Posted on: August 30, 2021 Posted by: Kim Muncie Comments: 0

I am always bowled over by one-man creative dynamos. John Blangero’s Sun King Rising project isn’t a “real” band, it’s true, but he brings such all-encompassing passion and musical vision to bear on the album’s ten cuts that it is a complete listening experience. There’s no holes in this release. It isn’t a concept album, per se, but Blangero wrote and designed the album with several central themes in mind and you hear a fully realized thread running through these performances. It makes the album a more rewarding experience for me and the bonus of appreciating how one man plants the seeds from which all this springs.


Hitting listeners with “The Snake” sets an immediate tone. It is entertaining, without a doubt, and connects with listeners from the first. He funks up this late sixties R&B original without ever surrendering the song’s original spirit and its synthesis of instruments will cut deep into many listeners. I am a big fan of the song’s guitar, vocals, and supporting vocals. It also benefits from balanced production capturing the tactile quality of players interacting with their instruments. “Milkweed and Thistle” pulls in the reins compared to the opener and turns a spotlight on the personal side of his songwriting. We are, of course, assuming moments such as this are strictly biographical, a dangerous leap, when they may be fully imagined or else threaded into being from a variety of details. His piano playing lights the song with a brilliant warm white glow that never wavers.

“Free Will in China Blue” falls within the rock ballad subgenre, superficially at least, but Sun King Rising’s music is larger than labels. Some listeners may hear songs such as this as a bit plotted out, predictable, and perhaps that’s a fair criticism in some respects. There is nothing new under the sun – at least according to the Bible. Sun King Rising, however, has a distinct voice coming across during songs such as this and the joy of their predictability comes with hearing them execute these songs with such vigor. Basing much of the album on a foundation of piano playing is one of the key cornerstones of internal consistency making this release a stronger experience. “Take It Down” moves at a steady simmer, never biting off more than it can chew, and Blangero shows here how he can manipulate his voice without striking a false note. It’s a guitar showcase for this album, as well, and never overreaches in that area.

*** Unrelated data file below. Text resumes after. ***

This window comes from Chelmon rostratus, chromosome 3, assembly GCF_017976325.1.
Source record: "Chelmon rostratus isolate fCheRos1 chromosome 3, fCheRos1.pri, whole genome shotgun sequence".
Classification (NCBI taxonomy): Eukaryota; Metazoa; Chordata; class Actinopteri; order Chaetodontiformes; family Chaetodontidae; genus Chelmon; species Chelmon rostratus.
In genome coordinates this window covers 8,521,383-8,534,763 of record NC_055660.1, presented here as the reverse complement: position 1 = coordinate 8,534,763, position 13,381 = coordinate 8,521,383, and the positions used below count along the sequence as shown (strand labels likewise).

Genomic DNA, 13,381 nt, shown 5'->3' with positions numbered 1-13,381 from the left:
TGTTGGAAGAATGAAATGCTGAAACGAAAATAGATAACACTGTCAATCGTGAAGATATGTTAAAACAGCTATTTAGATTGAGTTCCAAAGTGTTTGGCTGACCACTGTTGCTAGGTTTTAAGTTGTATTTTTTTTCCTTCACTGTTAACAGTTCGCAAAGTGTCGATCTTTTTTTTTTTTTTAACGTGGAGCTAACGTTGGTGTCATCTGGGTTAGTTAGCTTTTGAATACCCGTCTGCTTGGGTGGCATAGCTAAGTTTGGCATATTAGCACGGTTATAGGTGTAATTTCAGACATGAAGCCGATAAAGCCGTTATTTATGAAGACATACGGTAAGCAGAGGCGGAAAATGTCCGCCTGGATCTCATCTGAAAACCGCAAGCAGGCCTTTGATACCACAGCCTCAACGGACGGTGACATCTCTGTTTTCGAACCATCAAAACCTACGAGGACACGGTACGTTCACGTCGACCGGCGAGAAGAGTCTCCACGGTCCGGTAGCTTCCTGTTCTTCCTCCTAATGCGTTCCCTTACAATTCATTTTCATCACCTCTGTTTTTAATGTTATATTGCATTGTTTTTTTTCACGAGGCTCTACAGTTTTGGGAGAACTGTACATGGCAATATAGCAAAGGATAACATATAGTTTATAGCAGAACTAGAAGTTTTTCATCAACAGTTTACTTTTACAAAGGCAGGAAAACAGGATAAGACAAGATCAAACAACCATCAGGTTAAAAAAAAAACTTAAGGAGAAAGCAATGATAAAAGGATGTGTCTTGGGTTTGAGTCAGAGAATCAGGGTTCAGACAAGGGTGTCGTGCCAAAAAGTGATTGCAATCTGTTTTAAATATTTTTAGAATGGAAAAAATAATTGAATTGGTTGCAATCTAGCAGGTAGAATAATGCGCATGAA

“Beneath the Southern Sun” is one of my favorite moments. Sun King Rising escalates the song at an attention-grabbing pace, shifting into a higher gear at the right time, and never places a musical foot wrong along the way. It is a much more overtly commercial tune, in my view, because its intended effects are so self-conscious yet affecting. The key is taste and Blangero has plenty of it. The sparse and moody opening for “Drive Me to Nashville” focuses our attention on his voice and the echoing pedal steel ratchets up the emotional stakes with subtle finesse.

The song takes flight when the percussion enters. It rolls along at a near shuffle pace, seemingly ready to break out at any moment, but Blangero prefers nuance over the obvious. His direct language communicates emotion through both universality, the confessional slant of his lyrics, and well-chosen details. “Let There Be Light”, the album’s finale, has every quality you want in a memorable curtain closer. The same gradual build distinguishing earlier songs serves this well and its message is appropriate for ending Delta Tales. They are internal and external tales but, ultimately, even the songs about other subjects end up saying far more about the author. This collection is one of the most vivid personal statements I can remember hearing for some time.

Kim Muncie

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